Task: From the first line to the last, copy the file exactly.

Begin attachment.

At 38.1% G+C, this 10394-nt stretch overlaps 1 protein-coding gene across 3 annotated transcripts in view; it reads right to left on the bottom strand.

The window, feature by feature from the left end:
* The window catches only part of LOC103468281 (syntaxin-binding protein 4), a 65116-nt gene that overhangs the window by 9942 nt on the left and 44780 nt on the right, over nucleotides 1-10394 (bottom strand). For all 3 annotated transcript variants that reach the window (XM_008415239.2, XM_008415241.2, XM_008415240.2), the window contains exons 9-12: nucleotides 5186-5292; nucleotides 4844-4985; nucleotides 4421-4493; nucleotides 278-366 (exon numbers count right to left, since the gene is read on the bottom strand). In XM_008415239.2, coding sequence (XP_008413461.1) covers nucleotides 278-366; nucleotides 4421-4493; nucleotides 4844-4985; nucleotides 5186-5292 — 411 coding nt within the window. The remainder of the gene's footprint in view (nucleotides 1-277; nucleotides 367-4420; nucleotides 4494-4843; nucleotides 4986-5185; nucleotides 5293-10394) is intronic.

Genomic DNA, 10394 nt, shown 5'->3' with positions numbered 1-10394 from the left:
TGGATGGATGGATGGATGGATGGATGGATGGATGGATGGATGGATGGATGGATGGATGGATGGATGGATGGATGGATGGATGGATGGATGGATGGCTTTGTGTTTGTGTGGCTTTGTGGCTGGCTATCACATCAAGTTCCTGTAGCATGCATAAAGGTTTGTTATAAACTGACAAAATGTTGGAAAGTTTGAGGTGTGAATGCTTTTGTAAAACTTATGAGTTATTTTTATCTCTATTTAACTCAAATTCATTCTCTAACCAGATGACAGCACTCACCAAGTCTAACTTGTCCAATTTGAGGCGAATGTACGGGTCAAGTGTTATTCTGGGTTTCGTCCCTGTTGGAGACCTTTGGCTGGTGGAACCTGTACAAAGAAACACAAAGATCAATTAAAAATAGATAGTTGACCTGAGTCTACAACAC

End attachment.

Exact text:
At 38.1% G+C, this 10394-nt stretch overlaps 1 protein-coding gene across 3 annotated transcripts in view; it reads right to left on the bottom strand.

The window, feature by feature from the left end:
* The window catches only part of LOC103468281 (syntaxin-binding protein 4), a 65116-nt gene that overhangs the window by 9942 nt on the left and 44780 nt on the right, over nucleotides 1-10394 (bottom strand). For all 3 annotated transcript variants that reach the window (XM_008415239.2, XM_008415241.2, XM_008415240.2), the window contains exons 9-12: nucleotides 5186-5292; nucleotides 4844-4985; nucleotides 4421-4493; nucleotides 278-366 (exon numbers count right to left, since the gene is read on the bottom strand). In XM_008415239.2, coding sequence (XP_008413461.1) covers nucleotides 278-366; nucleotides 4421-4493; nucleotides 4844-4985; nucleotides 5186-5292 — 411 coding nt within the window. The remainder of the gene's footprint in view (nucleotides 1-277; nucleotides 367-4420; nucleotides 4494-4843; nucleotides 4986-5185; nucleotides 5293-10394) is intronic.

Genomic DNA, 10394 nt, shown 5'->3' with positions numbered 1-10394 from the left:
TGGATGGATGGATGGATGGATGGATGGATGGATGGATGGATGGATGGATGGATGGATGGATGGATGGATGGATGGATGGATGGATGGATGGATGGCTTTGTGTTTGTGTGGCTTTGTGGCTGGCTATCACATCAAGTTCCTGTAGCATGCATAAAGGTTTGTTATAAACTGACAAAATGTTGGAAAGTTTGAGGTGTGAATGCTTTTGTAAAACTTATGAGTTATTTTTATCTCTATTTAACTCAAATTCATTCTCTAACCAGATGACAGCACTCACCAAGTCTAACTTGTCCAATTTGAGGCGAATGTACGGGTCAAGTGTTATTCTGGGTTTCGTCCCTGTTGGAGACCTTTGGCTGGTGGAACCTGTACAAAGAAACACAAAGATCAATTAAAAATAGATAGTTGACCTGAGTCTACAACAC